Some of these other lessons include trusting my intuition, being honest with myself and others– trusting that we can handle the truth because if we don’t, nothing good can come. In fact as I’m writing this, I’m realizing it all comes back to FEAR. Fear is why I didn’t follow the many lessons I’ve already learned.

Ok. Trying again.

OMFG is it winter break yet?

Only about 2 weeks to go. My family is lucky in that our work and school schedules allow us some real downtime over the holidays. We are so looking forward to seeing friends, no morning or evening rush, hanging out together doing not much of anything. Oh, the new Star Wars, of course. The grandparents have already given my kids everything Star Wars (merchandising! where the real money from the movie is made!), so a very merry Christmas to you, J.J. Abrams!

How’s your holiday shopping going, anyway? You know the whole thing about going for experiences over things, right? You don’t want your thoughtful gift to be konmaried right out of the house come spring cleaning.

The gift of a doula is the best gift I ever gave myself. It’s one of the most thoughtful, loving, nurturing experiences you can gift to the expectant parents on your list. The onesies are so cute, the tiny booties and softest blankets, the high tech strollers… but the postpartum doula is the one who will make sure the new parents are fed and rested. That the laundry isn’t piling up. That they are remembering to take care of themselves while everyone around them is asking about the baby. That they aren’t alone in the middle of the night and the baby won’t stop crying and they are too tired to see straight. A postpartum doula helps them figure out how they want to parent, the best approach for their family at that time. A birth doula cares for the family before and during that most intense and unique of human experiences– bringing a baby into the world, be it naturally, medicated and assisted, or surgically.

Every person, every family is unique in what will be most helpful to them. A doula can adapt to their needs to assist them in the best way possible. Pretty much the best gift ever.

Quick, you have 5 spare minutes, what do you choose?

Greetings, I'm your new demanding unpredictable boss. And I'm adorable!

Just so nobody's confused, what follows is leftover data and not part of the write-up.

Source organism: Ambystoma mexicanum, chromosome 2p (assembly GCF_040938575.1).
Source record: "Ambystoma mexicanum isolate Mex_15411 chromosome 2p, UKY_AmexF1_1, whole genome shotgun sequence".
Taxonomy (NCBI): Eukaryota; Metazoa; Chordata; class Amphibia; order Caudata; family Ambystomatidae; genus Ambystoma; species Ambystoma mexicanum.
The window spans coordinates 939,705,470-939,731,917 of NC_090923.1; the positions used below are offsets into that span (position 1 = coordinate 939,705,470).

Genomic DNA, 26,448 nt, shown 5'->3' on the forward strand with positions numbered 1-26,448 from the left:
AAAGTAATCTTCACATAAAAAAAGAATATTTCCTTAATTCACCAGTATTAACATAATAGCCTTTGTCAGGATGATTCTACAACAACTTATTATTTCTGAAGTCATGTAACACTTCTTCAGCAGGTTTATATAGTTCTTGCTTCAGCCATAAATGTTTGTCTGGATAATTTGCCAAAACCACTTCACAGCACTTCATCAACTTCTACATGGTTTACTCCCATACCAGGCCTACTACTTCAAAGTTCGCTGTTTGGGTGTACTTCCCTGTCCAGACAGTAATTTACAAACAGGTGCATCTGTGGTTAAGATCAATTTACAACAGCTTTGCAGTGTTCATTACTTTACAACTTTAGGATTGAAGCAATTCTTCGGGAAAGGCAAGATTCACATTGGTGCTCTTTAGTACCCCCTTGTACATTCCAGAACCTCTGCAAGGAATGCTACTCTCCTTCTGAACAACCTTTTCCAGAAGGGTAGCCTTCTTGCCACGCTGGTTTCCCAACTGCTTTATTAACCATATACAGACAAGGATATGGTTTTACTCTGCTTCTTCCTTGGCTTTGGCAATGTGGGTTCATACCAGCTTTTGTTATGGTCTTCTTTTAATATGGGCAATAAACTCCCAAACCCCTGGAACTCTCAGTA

Another “life with new baby” observation. Suddenly you have these little windows of time to do something other than care for the baby, usually when the baby is napping or someone else is able to hold the baby for a bit. People say “sleep when the baby sleeps” and while this is an awesome suggestion, sometimes you may be tempted to do something else. Like eat. Or tend to some basic hygiene. Or really go crazy and check email.

While on maternity leave, my choices have varied from day to day. Yesterday I took a nap. Today I choose shower (and the neighborhood rejoiced). Crap, I think I hear the baby….

What would you choose today? How did you tend to spend those little pockets of time during the newborn phase?

The Best Postpartum Gift

Your friend might be a little odd, but if he wants to bring you a warm meal in his Superman outfit, LET HIM.

Leo is already 3 months old and my return to work is around the corner. I know it is a nauseating cliche, but how time flies! I’m already feeling overwhelmed with the juggling balancing act I’ll have to figure out anew.

Our wonderful friends and neighbors set up a meal chain for us, so we’ve been receiving one or two meals a week for the past three months. Some people cooked elaborate gourmet menus worthy of a Saveur cover story, while others made a simple dish or ordered us some take-out. Whatever it was, we appreciated every bite. How glorious to tuck in to some delicious food with no prep and minimal clean up? I don’t think I could put into words what a huge help this was during the new baby adjustment. We are so sad the meal chain is over! We used a website called Meal Train but I know there are a few others sites that do the same thing– making it easy for friends to choose dates, get a reminder, see your dietary restrictions, address, any other pertinent information, and help out in the best way possible– feeding you.

There are lots of great posts out there about how to best support a family with a new baby. Here are a few that I like.

How friends and family can help:

After the birth, what a family needs

Good reminders for mama:

Planning for Postpartum

A Time to Heal

Think ahead about what will help make the transition as smooth as possible for your family. Lean on friends and family and call in those favors. Make life as easy and simple as possible so you can focus on rest and bonding with your baby as much as possible.

What was the best thing someone did for you as you adjusted to life with a new baby? 

And maybe for fun, what was the worst/most annoying thing?